I think the major difference between my mother and myself is our parenting styles, and I'm supposing the differences are based upon a lifetime of watching my maternal grandmother criticize my mom, and then experiencing the fierce overprotective nature of my mom.  I have the best mom in the world.  She has experienced great tragedy in her life that colors every aspect of her thinking...and it has also colored mine.  Her love is fiercely overprotective and danger is around every corner.  I said all that to say this:  The worst thing another person has said about my parenting skills is that I'm not protective or caring enough - as if I walk thru life with blinders on, only thinking about myself.  I don't think I have to tell you who said that.  I am the way I am because it takes a lot of stength to overcome being so sheltered and to overcome the tragedy that has come before you.  I want my daughter to experience aspects of life that I was not allowed to experience as a young person.  I care.  I worry... but I reign it in and try to give constructive advice without allowing it to become suffocating.  It's hurtful to be viewed as "uncaring" or someone who doesn't worry about loved ones...because this is not the case...but I feel a free life is LIFE -- and if you equip a child to use good judgment, they have all the tools they need to face any challenges that may come their way.  My daughter knows I love her.  She knows I worry.  She also appreciates the fact I have allowed her to explore the world around her, unimpeded by my own fears most of the time.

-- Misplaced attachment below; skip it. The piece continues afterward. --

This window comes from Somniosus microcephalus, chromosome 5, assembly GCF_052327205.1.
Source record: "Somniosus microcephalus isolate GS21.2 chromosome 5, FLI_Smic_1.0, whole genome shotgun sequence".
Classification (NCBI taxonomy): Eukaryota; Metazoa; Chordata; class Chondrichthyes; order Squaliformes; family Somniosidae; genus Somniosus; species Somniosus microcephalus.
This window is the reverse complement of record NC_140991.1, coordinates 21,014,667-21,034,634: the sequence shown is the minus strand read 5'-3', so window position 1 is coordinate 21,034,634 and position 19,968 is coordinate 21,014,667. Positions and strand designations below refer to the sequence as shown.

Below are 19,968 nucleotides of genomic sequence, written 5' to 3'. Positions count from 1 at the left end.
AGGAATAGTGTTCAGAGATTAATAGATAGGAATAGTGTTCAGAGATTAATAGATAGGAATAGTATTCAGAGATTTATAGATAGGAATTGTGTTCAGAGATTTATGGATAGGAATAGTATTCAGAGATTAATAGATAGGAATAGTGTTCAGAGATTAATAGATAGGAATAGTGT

13. larcaustin46 profile image81
    larcaustin46posted 6 years ago

    My mother-in-law, a licensed and accredited psychologist and educator specializing in graduate-level child/family/marital counseling, responded to the news of our youngest child's autism diagnosis with these words: "Well, I think the problem is that you guys are too lax in your parenting.  Give her to me for a weekend--I'll straighten her out!" 

    I can't describe the chill those words gave me.  My husband told me later that I'd gone completely white and he was afraid I'd pass out.  Once I recovered from the initial shock of her response, I reminded myself that this woman has an idealized image of herself as the perfect mother/grandmother, and any flaws in any of her offspring are not her fault--which would explain her reaction to her eldest son's undiagnosed Asperger's Syndrome and his daughter's high-functioning autism, the presentation of which mirrored my daughter's almost exactly.  My mother-in-law chose not to label her son and encouraged him and his wife not to label their daughter, either--resulting in difficulties for both throughout their school years.  She was angry because we recognized our daughter's condition and sought help without consulting her, preventing her from being our daughter's savior by teaching us how to game the education system without a medical diagnosis.

    Seven years later, our daughter is a happy, healthy almost 9-year-old with a brilliant academic aptitude, a wicked sense of humor, lots of friends, and a penchant for all things pink and sparkly.  My mother-in-law practically ignores her; however, her husband more than makes up for her with his hugs and attention to our daughter.  So be it--it's my mother-in-law's loss.

 
working

This website uses cookies

As a user in the EEA, your approval is needed on a few things. To provide a better website experience, hubpages.com uses cookies (and other similar technologies) and may collect, process, and share personal data. Please choose which areas of our service you consent to our doing so.

For more information on managing or withdrawing consents and how we handle data, visit our Privacy Policy at: https://hubpages.com/privacy-policy#gdpr

Show Details
Necessary
HubPages Device IDThis is used to identify particular browsers or devices when the access the service, and is used for security reasons.